Tennent, Madge Cook (1889–1972)
Tennent, Madge Cook (1889–1972)
British-born artist and musician who devoted decades to painting the people and culture of Hawaii. Born Madeline Grace Cook on June 22, 1889, in Dulwich, England; died on February 5, 1972, in Hawaii; daughter of Arthur Cook (an architect) and Agnes Cook (a writer and publisher); educated at Academie Julian in Paris; studied with William Bouguereau; married Hugh Cowper Tennent (an accountant), in 1915 (died 1967); children: sons Arthur Hugh Cowper Tennent (b. June 11, 1916) and Valentine Leslie Tennent (b. April 5, 1919).
Served as headmistress of art at assorted schools in Capetown, South Africa; began exhibiting her works (early 1900s); established her own art school and gave piano recitals; appointed head instructor of the Government School of Art, New Zealand; devoted herself to artistic documentation of the Hawaiian culture (1923 on).
Born Madeline Grace Cook in Dulwich, England, on June 22, 1889, Madge Cook Tennent and her younger sibling Violet Cook were raised in a creative atmosphere. Their father Arthur Cook was an architect by profession, but he also painted seascapes and was an expert woodcarver. Their mother Agnes Cook was a writer and publisher. Interested in comparative religions and the occult, Tennent's parents were an artistic couple who were charitable as well, opening their home to anyone in need. In 1894, the family moved to South Africa and established residency near Capetown.
Other than her brief attendance at an English boarding school and a French convent, Tennent received little formal education. She learned to read and write at a young age and learned to play the piano from her mother. When she was 12, her parents sent her to the Capetown School of Art, where the curriculum was limited to drawing and portraiture. As Madge's artistic talents unfolded, her parents moved the family to Paris so that she might train at the Academie Julian and study the great works of art at the Louvre Museum. Considered a prodigy, Tennent studied with master artist William Bouguereau before financial necessity forced the family to return to South Africa in 1907.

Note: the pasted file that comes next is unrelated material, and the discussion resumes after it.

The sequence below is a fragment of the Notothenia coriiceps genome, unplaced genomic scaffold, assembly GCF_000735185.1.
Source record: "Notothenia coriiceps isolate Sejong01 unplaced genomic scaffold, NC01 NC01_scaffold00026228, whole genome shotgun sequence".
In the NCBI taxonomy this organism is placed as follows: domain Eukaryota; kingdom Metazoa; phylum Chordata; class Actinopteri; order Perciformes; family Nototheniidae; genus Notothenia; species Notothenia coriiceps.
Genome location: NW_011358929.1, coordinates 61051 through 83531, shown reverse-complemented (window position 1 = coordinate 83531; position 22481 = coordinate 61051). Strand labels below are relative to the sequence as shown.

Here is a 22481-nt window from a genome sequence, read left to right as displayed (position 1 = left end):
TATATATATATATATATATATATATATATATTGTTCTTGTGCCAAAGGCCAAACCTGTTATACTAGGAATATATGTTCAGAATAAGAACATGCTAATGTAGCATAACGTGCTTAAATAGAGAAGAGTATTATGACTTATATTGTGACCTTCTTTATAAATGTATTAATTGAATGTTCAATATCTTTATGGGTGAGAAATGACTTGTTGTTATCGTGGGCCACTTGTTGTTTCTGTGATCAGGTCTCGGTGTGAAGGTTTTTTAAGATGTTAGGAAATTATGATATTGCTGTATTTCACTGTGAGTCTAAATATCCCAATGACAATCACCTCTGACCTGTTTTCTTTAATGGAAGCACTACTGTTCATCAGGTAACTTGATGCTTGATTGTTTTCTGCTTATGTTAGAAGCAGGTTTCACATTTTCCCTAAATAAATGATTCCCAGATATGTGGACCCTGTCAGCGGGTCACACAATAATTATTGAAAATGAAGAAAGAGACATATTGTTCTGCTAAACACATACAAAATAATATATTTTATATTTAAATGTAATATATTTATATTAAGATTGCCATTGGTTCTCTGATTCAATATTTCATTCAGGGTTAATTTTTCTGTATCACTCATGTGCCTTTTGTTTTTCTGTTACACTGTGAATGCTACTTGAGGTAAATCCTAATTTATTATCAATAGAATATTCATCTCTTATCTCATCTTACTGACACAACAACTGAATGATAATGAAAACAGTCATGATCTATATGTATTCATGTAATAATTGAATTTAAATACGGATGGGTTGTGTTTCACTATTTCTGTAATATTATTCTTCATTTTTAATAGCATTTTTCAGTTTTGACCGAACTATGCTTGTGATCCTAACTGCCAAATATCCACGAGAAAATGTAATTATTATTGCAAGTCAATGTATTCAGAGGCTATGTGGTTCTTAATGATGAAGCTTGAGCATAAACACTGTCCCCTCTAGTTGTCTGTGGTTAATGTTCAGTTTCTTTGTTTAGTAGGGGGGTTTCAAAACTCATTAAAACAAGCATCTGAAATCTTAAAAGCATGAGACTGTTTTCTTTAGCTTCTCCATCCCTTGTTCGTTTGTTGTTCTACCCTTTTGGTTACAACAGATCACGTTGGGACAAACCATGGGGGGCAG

Tennent began to exhibit her work by age 18 and supported herself by serving as the head-mistress of art at various South African schools. Additionally, she performed piano recitals and established her own art school. After one of her recitals in July 1915, she became acquainted with an accountant, Hugh Cowper Tennent, and the two married in the fall of that year. Although Hugh was stationed in South Africa, the couple moved to his homeland of New Zealand and lived for a time in Woodville, where Madge gave birth to their first son, Arthur Hugh Cowper Tennent, in 1916. Tennent later moved to Inver-cargill, where she lived with her husband's parents while her husband worked in France. While Tennent was in New Zealand she accepted an appointment as the head instructor of the Government School of Art. After her husband was transferred to British Samoa, the Tennents remained in the South Pacific for six years. During that time, in 1919, their second son, Valentine Leslie Tennent, was born. In British Samoa, Tennent became absorbed with studying and painting the Polynesians, whose features she found classically beautiful.
The Tennents planned to move to England in 1923, but when their ship docked in Honolulu, the family became enamored with the people there and instead elected to remain in Hawaii, on Oahu. Tennent had a deep appreciation of the classic beauty of the Hawaiian people and developed an artistic vision that Hawaiian royalty had descended from gods—an image she sought to replicate in her art. Tennent studied the paintings of Paul Gauguin and, during her earliest years on the island, was highly influenced by his style. Her paintings also evince an admiration for Pierre Auguste Renoir and Pablo Picasso. Abetted by meticulous research of her subjects, she sought to document Hawaiian culture through her artwork. Tennent's personal style evolved over time as her paintings acquired a three-dimensional quality with exceptional fluidity and movement of design. She developed a unique artistic technique as she painted her subjects, especially the largely rotund and mature Hawaiians. Critics later characterized her work as "rhythm in the round." Bringing remarkable movement and grace to her paintings, Tennent sought to immortalize the beauty of the Hawaiian people. Elaine Tennent in Notable Women of Hawaii described Tennent's legacy as "inextricably woven into the tapestry of Hawaii's art history."
Madge Tennent's constitution began to fail sometime around 1950, and she suffered a series of heart attacks. Her husband also became ill with heart trouble. She was widowed on April 15, 1967. Herself in poor health, she remained at Maunalani Hospital until her death on February 5, 1972. Many of Tennent's paintings remain housed at the Tennent Art Foundation Gallery, a museum she and her husband established in 1954, located on the slope of Punchbowl Mountain on Oahu. Tennent also donated much of her work to friends and to charitable causes.
Peterson, Barbara Bennett, ed. Notable Women of Hawaii. Honolulu, HI: University of Hawaii Press, 1984.
Gloria Cooksey , freelance writer, Sacramento, California